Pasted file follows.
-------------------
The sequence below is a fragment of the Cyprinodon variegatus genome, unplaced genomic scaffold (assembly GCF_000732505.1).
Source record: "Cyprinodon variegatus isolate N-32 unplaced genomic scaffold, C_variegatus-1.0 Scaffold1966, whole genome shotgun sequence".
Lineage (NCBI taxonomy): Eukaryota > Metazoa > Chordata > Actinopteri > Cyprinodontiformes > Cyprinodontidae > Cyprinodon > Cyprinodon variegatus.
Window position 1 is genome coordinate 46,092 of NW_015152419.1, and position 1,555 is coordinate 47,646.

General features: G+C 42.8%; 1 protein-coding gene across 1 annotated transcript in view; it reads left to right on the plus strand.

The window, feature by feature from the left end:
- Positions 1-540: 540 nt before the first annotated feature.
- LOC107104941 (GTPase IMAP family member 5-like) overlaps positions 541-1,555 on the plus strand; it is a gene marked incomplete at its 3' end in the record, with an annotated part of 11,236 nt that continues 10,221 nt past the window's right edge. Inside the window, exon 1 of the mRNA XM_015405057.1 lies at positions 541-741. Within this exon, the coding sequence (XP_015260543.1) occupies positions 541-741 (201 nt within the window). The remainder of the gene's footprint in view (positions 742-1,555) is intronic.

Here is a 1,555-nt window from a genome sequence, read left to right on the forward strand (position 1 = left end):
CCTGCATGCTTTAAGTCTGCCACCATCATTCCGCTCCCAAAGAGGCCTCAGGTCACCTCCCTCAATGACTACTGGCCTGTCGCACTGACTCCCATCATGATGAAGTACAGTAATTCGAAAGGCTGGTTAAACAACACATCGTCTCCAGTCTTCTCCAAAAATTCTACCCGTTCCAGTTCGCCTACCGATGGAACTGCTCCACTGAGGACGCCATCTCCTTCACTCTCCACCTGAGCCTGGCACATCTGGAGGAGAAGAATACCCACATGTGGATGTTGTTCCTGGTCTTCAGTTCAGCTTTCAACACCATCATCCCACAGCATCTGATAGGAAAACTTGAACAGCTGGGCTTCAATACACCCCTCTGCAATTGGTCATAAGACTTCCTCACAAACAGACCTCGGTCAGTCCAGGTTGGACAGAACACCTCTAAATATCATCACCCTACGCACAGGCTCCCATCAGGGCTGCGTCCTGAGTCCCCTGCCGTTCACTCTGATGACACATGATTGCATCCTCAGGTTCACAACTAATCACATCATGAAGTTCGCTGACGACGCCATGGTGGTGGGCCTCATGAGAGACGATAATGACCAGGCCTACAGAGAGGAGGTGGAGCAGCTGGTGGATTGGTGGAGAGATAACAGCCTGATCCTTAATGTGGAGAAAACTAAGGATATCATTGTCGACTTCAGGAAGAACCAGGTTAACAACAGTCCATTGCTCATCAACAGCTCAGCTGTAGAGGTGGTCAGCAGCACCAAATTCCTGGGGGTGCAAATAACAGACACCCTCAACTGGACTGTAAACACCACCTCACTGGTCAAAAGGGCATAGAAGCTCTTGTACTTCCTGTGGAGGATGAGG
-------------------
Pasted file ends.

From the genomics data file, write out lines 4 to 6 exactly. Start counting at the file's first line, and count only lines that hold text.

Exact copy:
Window position 1 is genome coordinate 46,092 of NW_015152419.1, and position 1,555 is coordinate 47,646.

General features: G+C 42.8%; 1 protein-coding gene across 1 annotated transcript in view; it reads left to right on the plus strand.

The window, feature by feature from the left end: